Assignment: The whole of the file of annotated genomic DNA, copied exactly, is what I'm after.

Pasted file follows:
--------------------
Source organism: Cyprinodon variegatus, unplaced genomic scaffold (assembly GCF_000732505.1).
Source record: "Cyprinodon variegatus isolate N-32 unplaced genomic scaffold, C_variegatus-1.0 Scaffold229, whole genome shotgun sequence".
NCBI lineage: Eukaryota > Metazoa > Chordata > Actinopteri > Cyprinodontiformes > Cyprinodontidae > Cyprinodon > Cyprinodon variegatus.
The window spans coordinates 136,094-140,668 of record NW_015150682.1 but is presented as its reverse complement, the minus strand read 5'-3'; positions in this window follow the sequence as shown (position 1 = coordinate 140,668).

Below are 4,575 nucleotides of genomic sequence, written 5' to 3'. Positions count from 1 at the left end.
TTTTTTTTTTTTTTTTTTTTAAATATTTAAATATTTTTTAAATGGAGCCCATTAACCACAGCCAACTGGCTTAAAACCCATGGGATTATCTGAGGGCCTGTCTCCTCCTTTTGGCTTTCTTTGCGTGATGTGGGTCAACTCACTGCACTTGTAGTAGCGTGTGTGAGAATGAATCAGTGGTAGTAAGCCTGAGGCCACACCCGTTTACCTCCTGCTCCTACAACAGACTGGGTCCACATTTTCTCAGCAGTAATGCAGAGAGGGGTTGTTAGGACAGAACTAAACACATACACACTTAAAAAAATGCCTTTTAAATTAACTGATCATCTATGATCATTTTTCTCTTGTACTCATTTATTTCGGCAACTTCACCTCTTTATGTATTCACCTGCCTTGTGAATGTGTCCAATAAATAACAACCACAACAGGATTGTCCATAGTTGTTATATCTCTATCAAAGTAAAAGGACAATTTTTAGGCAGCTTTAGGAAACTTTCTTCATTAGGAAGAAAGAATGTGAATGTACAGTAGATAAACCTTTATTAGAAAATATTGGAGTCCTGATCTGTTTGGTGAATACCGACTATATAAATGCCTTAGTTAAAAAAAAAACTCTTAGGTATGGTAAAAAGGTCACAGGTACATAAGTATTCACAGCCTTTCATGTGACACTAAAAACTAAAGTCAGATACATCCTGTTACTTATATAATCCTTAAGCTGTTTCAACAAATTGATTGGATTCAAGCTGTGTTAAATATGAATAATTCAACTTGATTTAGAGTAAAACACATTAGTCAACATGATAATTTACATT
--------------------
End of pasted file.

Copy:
Source organism: Cyprinodon variegatus, unplaced genomic scaffold (assembly GCF_000732505.1).
Source record: "Cyprinodon variegatus isolate N-32 unplaced genomic scaffold, C_variegatus-1.0 Scaffold229, whole genome shotgun sequence".
NCBI lineage: Eukaryota > Metazoa > Chordata > Actinopteri > Cyprinodontiformes > Cyprinodontidae > Cyprinodon > Cyprinodon variegatus.
The window spans coordinates 136,094-140,668 of record NW_015150682.1 but is presented as its reverse complement, the minus strand read 5'-3'; positions in this window follow the sequence as shown (position 1 = coordinate 140,668).

Below are 4,575 nucleotides of genomic sequence, written 5' to 3'. Positions count from 1 at the left end.
TTTTTTTTTTTTTTTTTTTTAAATATTTAAATATTTTTTAAATGGAGCCCATTAACCACAGCCAACTGGCTTAAAACCCATGGGATTATCTGAGGGCCTGTCTCCTCCTTTTGGCTTTCTTTGCGTGATGTGGGTCAACTCACTGCACTTGTAGTAGCGTGTGTGAGAATGAATCAGTGGTAGTAAGCCTGAGGCCACACCCGTTTACCTCCTGCTCCTACAACAGACTGGGTCCACATTTTCTCAGCAGTAATGCAGAGAGGGGTTGTTAGGACAGAACTAAACACATACACACTTAAAAAAATGCCTTTTAAATTAACTGATCATCTATGATCATTTTTCTCTTGTACTCATTTATTTCGGCAACTTCACCTCTTTATGTATTCACCTGCCTTGTGAATGTGTCCAATAAATAACAACCACAACAGGATTGTCCATAGTTGTTATATCTCTATCAAAGTAAAAGGACAATTTTTAGGCAGCTTTAGGAAACTTTCTTCATTAGGAAGAAAGAATGTGAATGTACAGTAGATAAACCTTTATTAGAAAATATTGGAGTCCTGATCTGTTTGGTGAATACCGACTATATAAATGCCTTAGTTAAAAAAAAAACTCTTAGGTATGGTAAAAAGGTCACAGGTACATAAGTATTCACAGCCTTTCATGTGACACTAAAAACTAAAGTCAGATACATCCTGTTACTTATATAATCCTTAAGCTGTTTCAACAAATTGATTGGATTCAAGCTGTGTTAAATATGAATAATTCAACTTGATTTAGAGTAAAACACATTAGTCAACATGATAATTTACATT